I read (and shared) an article I found on Facebook last weekend. The piece, from Thought Catalogue, about self-care by Brianna Wiest resonated with me – and others obviously – and I’ve been pondering it since.
It was the ‘bubble bath’ phrase that drew my attention initially. And, anyone who knows me knows I love my baths. (As is evident from my blog header!)
I’ll often share my current reading material perched on the edge of the bath. (The book, not me. I am usually, inside the aforementioned bathtub, precariously balancing my book, phone and glass of champagne.) But more often than not I get comments about how lucky I am I get to loll in the bath. And read.
And I clench my teeth and try to let the comment wash over me because I’m tired of telling those same people I would much prefer to be talking to my partner about my day, or putting kids to bed. Of course there’s a ‘grass is greener’ whole scenario happening there. I have 2hr baths each night to kill time and because, well…. what else would I do? Watch TV? Blog?
Anyhoo, two things struck me about this article.
1. Self care looks different for all of us
For many it may be the time alone in a bathtub. For me it’s sitting in front of TV watching music videos on a Saturday morning, eating brownies, drinking vanilla diet coke and catching up on blogging. It’s spending entire weekends at home. It’s pre-scheduling blog posts so I don’t have to stress about them during the week. Sure it’s sometimes going to the hairdresser or similar but it’s also doing stuff I KNOW will make my life easier and possibly happier (in the long term).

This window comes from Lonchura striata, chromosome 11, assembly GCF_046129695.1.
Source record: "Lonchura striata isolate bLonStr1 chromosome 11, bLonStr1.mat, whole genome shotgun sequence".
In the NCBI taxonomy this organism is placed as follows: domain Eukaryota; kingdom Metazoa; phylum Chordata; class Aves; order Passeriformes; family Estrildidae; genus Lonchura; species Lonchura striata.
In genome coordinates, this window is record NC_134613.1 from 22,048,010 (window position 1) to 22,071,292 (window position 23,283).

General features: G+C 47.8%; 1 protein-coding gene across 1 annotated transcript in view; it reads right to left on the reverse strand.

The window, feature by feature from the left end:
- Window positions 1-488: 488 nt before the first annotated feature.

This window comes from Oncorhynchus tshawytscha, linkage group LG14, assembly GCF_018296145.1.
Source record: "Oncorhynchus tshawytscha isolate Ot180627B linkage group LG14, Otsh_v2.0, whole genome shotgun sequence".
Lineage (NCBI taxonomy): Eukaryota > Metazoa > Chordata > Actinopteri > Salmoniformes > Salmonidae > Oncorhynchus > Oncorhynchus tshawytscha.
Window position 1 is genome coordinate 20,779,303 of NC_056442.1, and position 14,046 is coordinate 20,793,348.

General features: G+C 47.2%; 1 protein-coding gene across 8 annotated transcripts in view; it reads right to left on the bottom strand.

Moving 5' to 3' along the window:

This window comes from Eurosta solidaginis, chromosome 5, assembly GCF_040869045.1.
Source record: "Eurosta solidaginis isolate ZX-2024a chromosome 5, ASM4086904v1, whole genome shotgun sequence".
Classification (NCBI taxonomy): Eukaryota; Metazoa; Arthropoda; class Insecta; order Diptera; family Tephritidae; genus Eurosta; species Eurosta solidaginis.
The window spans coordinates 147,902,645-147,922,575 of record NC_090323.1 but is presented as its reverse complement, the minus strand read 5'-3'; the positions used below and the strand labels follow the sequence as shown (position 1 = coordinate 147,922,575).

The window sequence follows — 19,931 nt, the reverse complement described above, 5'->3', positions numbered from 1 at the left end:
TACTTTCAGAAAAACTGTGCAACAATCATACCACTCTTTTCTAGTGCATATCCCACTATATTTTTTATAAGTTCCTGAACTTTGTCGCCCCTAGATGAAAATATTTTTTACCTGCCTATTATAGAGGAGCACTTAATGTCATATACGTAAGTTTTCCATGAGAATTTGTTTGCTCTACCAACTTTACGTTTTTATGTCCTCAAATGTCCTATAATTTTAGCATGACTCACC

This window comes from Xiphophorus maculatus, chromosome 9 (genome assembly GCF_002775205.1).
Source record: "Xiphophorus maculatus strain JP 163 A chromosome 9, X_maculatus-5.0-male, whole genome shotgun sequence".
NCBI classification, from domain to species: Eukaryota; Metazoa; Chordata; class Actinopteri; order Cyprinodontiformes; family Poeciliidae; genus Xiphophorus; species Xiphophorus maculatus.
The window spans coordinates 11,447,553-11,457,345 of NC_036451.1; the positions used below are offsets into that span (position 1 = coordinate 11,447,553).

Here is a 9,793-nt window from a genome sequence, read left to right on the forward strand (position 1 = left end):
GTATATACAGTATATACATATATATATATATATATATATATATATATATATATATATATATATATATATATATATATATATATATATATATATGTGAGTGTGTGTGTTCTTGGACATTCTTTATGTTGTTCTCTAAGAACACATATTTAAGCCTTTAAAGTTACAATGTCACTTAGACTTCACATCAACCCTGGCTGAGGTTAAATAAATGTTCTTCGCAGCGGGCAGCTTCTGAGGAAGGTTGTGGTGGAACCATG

As Wiest puts it: Self care is often doing the thing we least want to do. Wiest suggests that it’s often about making choices for our long-term wellness. Which leads me to the other (and probably more important) message delivered via the piece…
2. Self-care is about becoming the person you want to be
Wiest notes that many of us resort to self-care only when we’re completely exhausted and need some reprieve from the world we’ve built around us.
I can certainly relate to this… and have often commented on how different my post-seachange life was (is) to my pre-seachange life. I wanted to escape from that life A LOT. And think I did so in fairly unhealthy ways.
The years following my move I found myself less in need of ‘comfort’ or rituals that kept me sane in earlier years. And I’ve noticed a few bad habits slipping back into my world now I’m back working full-time. I’ve seen the ‘other’ side now. The not-dark side. I know what life should / could be like and I’m aspiring to work towards that – developing habits and ‘self-care’ actions to help me return and stay there.
What does self-care mean to you?
The Lovin’ Life team includes: